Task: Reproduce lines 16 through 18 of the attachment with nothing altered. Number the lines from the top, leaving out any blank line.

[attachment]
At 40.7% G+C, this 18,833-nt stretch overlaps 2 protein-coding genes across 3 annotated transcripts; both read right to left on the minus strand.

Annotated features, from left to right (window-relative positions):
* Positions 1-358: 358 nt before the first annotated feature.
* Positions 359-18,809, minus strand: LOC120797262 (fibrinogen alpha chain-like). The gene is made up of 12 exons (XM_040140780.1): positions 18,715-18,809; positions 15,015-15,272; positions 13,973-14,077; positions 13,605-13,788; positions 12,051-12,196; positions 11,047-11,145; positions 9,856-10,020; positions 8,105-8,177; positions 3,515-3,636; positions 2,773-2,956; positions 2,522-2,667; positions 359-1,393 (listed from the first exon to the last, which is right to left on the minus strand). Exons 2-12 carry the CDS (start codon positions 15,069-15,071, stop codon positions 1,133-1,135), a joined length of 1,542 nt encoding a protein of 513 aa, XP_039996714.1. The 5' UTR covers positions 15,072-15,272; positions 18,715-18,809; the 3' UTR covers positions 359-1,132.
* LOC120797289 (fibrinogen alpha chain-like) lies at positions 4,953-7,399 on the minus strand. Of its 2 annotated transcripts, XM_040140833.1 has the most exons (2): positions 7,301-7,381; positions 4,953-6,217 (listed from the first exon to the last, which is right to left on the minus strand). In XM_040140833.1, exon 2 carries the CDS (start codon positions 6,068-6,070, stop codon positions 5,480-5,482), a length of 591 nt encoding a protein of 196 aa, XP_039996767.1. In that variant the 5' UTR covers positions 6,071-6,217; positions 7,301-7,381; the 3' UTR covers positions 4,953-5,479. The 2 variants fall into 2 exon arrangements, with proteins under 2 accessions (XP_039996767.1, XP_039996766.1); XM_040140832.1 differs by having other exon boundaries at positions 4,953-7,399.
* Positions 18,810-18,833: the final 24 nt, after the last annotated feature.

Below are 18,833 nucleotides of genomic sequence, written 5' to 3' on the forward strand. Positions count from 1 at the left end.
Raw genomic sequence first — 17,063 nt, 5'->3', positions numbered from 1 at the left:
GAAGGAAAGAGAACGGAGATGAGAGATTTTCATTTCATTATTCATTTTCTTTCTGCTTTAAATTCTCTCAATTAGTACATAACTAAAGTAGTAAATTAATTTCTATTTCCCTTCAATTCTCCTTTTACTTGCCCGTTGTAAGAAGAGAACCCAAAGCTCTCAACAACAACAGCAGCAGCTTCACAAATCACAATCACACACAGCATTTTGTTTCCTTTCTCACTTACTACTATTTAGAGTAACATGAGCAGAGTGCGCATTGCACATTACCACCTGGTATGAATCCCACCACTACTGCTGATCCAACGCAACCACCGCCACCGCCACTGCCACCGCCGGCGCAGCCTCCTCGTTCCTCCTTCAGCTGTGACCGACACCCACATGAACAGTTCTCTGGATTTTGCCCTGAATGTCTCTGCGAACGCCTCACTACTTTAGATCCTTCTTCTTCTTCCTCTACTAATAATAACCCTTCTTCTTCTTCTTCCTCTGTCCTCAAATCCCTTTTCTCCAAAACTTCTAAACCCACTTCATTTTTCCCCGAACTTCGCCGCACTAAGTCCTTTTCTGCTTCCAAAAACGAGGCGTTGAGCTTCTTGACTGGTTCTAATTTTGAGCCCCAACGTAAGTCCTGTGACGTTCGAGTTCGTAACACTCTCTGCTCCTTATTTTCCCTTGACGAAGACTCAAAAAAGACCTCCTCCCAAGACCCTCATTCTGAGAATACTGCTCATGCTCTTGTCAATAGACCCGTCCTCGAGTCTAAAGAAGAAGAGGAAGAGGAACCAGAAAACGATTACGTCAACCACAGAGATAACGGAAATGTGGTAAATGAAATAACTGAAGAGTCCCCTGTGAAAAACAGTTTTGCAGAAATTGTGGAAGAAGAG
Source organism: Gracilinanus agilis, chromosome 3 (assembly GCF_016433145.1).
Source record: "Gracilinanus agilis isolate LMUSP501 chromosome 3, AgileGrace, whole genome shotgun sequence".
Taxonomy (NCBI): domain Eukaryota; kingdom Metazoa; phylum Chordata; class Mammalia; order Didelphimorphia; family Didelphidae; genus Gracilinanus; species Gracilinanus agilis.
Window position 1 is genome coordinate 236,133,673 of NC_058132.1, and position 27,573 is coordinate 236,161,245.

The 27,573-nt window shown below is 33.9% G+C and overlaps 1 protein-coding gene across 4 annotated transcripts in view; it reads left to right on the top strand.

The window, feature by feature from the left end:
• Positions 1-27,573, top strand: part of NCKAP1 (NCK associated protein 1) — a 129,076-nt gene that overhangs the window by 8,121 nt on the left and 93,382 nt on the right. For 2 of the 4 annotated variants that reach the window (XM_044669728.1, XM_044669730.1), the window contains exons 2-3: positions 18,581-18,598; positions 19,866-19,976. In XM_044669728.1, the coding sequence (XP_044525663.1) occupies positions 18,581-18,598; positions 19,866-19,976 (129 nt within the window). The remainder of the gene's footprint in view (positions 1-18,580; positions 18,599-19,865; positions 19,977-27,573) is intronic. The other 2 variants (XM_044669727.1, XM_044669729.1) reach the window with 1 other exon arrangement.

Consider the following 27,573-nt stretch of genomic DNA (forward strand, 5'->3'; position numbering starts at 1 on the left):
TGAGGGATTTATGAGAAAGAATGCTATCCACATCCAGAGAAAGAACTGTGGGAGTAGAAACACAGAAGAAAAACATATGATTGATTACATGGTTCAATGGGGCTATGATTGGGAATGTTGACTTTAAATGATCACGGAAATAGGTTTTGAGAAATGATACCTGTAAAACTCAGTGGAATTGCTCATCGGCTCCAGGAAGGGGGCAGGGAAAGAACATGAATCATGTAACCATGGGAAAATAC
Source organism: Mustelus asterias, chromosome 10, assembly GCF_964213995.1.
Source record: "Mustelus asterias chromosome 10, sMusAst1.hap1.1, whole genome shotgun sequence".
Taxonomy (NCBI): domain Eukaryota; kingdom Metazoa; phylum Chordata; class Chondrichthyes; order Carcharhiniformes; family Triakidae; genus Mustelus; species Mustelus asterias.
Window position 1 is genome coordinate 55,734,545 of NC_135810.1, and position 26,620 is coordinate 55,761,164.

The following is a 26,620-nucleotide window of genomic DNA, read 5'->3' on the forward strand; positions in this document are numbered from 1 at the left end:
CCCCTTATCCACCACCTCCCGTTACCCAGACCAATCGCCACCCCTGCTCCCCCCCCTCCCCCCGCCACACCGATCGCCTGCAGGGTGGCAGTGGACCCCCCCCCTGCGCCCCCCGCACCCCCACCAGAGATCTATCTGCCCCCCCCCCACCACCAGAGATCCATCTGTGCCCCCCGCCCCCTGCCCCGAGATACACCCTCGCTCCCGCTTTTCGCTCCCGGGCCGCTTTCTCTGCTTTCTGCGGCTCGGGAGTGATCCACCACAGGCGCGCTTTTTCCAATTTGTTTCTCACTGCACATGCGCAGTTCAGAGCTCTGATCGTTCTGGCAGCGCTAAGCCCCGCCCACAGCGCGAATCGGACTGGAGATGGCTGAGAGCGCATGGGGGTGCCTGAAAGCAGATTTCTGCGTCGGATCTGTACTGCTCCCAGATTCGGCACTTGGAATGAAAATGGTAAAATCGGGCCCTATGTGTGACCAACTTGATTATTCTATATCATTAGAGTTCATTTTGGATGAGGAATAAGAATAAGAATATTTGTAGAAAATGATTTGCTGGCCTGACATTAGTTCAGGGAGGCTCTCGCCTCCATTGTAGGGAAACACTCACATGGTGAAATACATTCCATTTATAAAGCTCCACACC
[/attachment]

• Positions 1-27,573, top strand: part of NCKAP1 (NCK associated protein 1) — a 129,076-nt gene that overhangs the window by 8,121 nt on the left and 93,382 nt on the right. For 2 of the 4 annotated variants that reach the window (XM_044669728.1, XM_044669730.1), the window contains exons 2-3: positions 18,581-18,598; positions 19,866-19,976. In XM_044669728.1, the coding sequence (XP_044525663.1) occupies positions 18,581-18,598; positions 19,866-19,976 (129 nt within the window). The remainder of the gene's footprint in view (positions 1-18,580; positions 18,599-19,865; positions 19,977-27,573) is intronic. The other 2 variants (XM_044669727.1, XM_044669729.1) reach the window with 1 other exon arrangement.

Consider the following 27,573-nt stretch of genomic DNA (forward strand, 5'->3'; position numbering starts at 1 on the left):
TGAGGGATTTATGAGAAAGAATGCTATCCACATCCAGAGAAAGAACTGTGGGAGTAGAAACACAGAAGAAAAACATATGATTGATTACATGGTTCAATGGGGCTATGATTGGGAATGTTGACTTTAAATGATCACGGAAATAGGTTTTGAGAAATGATACCTGTAAAACTCAGTGGAATTGCTCATCGGCTCCAGGAAGGGGGCAGGGAAAGAACATGAATCATGTAACCATGGGAAAATAC